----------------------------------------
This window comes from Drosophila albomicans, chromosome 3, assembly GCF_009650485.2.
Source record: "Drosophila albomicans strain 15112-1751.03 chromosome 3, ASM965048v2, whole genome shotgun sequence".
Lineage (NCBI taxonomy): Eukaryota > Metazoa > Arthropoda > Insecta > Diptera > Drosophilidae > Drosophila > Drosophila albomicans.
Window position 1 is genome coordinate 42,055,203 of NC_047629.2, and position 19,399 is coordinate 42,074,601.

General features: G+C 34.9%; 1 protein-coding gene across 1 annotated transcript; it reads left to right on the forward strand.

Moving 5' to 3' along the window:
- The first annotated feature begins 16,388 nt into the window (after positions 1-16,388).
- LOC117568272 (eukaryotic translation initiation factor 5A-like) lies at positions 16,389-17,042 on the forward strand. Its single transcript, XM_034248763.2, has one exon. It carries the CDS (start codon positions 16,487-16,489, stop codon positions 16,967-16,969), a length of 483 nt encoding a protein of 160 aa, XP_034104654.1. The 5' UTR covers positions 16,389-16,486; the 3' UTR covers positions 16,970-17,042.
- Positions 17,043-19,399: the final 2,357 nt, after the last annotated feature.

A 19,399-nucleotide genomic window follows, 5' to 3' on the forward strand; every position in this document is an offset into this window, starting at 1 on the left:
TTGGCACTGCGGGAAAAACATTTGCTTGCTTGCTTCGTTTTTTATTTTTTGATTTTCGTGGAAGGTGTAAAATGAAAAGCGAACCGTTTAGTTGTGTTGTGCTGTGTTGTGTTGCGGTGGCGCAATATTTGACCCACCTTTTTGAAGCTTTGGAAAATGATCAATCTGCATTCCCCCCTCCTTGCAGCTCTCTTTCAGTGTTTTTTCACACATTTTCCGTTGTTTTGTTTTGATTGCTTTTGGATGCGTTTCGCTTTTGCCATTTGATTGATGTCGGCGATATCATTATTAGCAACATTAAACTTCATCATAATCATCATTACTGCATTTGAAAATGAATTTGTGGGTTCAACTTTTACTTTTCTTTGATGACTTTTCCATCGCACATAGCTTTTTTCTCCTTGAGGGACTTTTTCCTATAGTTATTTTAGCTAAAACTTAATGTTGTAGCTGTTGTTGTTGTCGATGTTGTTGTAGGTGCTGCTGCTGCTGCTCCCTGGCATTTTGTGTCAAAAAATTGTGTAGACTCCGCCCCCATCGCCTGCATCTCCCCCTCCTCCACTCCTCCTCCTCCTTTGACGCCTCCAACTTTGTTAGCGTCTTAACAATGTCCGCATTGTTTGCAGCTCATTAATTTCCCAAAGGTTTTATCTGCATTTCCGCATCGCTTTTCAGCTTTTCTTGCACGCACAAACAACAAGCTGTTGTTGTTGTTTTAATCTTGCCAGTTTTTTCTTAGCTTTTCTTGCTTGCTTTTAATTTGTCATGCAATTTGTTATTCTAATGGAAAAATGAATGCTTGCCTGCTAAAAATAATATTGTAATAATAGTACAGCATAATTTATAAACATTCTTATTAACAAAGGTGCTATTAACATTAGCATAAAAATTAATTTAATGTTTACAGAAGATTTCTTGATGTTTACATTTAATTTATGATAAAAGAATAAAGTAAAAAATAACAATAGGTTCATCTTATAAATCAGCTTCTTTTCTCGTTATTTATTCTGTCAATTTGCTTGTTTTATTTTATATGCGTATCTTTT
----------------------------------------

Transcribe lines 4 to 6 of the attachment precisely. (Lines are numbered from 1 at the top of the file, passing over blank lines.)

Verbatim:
Window position 1 is genome coordinate 42,055,203 of NC_047629.2, and position 19,399 is coordinate 42,074,601.

General features: G+C 34.9%; 1 protein-coding gene across 1 annotated transcript; it reads left to right on the forward strand.

Moving 5' to 3' along the window: